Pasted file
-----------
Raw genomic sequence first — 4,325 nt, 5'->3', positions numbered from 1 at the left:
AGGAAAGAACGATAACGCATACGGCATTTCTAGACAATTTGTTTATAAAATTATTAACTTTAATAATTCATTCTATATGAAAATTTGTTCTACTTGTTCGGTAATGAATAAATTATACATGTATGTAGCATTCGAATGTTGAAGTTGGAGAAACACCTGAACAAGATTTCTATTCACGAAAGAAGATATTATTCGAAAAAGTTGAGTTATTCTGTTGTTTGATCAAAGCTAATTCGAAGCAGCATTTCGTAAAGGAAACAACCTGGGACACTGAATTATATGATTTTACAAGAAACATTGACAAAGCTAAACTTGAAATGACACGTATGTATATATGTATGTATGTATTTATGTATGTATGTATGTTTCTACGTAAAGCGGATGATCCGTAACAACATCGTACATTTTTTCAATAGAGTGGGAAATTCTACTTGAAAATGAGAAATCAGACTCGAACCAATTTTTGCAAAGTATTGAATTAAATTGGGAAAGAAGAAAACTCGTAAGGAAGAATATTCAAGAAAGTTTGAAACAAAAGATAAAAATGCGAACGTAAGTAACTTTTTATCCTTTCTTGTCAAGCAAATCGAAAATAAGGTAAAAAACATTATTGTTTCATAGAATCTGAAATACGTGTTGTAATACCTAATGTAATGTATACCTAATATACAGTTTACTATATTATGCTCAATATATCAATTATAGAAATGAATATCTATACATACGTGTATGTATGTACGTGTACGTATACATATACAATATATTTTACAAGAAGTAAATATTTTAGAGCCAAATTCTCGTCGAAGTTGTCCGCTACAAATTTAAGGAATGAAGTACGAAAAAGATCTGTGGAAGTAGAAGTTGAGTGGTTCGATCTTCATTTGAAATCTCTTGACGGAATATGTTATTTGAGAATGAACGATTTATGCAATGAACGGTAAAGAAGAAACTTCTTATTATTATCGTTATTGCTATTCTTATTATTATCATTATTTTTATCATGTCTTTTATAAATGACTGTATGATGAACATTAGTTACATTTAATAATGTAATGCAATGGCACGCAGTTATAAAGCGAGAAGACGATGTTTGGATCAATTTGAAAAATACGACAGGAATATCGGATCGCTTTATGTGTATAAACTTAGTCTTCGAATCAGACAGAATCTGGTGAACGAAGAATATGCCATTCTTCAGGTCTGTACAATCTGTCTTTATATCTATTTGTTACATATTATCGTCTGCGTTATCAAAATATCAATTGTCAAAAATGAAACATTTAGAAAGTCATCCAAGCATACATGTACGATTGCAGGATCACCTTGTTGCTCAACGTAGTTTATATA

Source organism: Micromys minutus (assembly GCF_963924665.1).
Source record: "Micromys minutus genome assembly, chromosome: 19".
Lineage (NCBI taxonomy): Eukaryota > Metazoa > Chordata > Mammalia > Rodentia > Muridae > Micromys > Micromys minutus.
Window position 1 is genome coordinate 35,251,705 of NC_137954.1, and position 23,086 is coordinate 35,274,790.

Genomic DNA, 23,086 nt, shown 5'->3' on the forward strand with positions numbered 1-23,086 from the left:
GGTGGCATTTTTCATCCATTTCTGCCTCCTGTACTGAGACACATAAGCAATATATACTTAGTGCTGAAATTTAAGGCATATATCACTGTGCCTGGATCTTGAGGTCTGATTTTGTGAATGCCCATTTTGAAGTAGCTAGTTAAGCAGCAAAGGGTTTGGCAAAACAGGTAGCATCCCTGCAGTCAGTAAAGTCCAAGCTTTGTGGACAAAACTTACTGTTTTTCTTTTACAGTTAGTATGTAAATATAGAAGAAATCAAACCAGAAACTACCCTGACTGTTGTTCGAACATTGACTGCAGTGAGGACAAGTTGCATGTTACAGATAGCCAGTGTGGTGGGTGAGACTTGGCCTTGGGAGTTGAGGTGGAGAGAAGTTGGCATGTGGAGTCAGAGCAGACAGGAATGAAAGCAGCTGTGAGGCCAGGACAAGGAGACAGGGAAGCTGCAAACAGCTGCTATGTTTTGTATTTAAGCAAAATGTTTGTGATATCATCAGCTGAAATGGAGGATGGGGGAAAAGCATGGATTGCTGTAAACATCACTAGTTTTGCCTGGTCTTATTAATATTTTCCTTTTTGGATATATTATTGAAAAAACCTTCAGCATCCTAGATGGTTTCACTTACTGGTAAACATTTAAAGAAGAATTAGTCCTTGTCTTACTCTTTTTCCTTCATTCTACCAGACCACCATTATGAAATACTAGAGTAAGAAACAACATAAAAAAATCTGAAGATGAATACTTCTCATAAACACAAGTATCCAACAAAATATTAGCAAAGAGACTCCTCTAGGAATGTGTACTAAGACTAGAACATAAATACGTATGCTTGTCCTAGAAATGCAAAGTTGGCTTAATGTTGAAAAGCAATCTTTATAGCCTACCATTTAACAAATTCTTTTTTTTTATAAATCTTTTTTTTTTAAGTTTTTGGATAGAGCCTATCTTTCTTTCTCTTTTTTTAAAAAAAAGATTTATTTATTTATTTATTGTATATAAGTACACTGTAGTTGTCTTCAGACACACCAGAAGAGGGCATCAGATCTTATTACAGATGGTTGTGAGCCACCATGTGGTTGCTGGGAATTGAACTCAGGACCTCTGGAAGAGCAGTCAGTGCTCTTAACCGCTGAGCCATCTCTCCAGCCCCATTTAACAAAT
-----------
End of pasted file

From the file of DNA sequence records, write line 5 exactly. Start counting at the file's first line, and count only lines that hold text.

Lineage (NCBI taxonomy): Eukaryota > Metazoa > Chordata > Mammalia > Rodentia > Muridae > Micromys > Micromys minutus.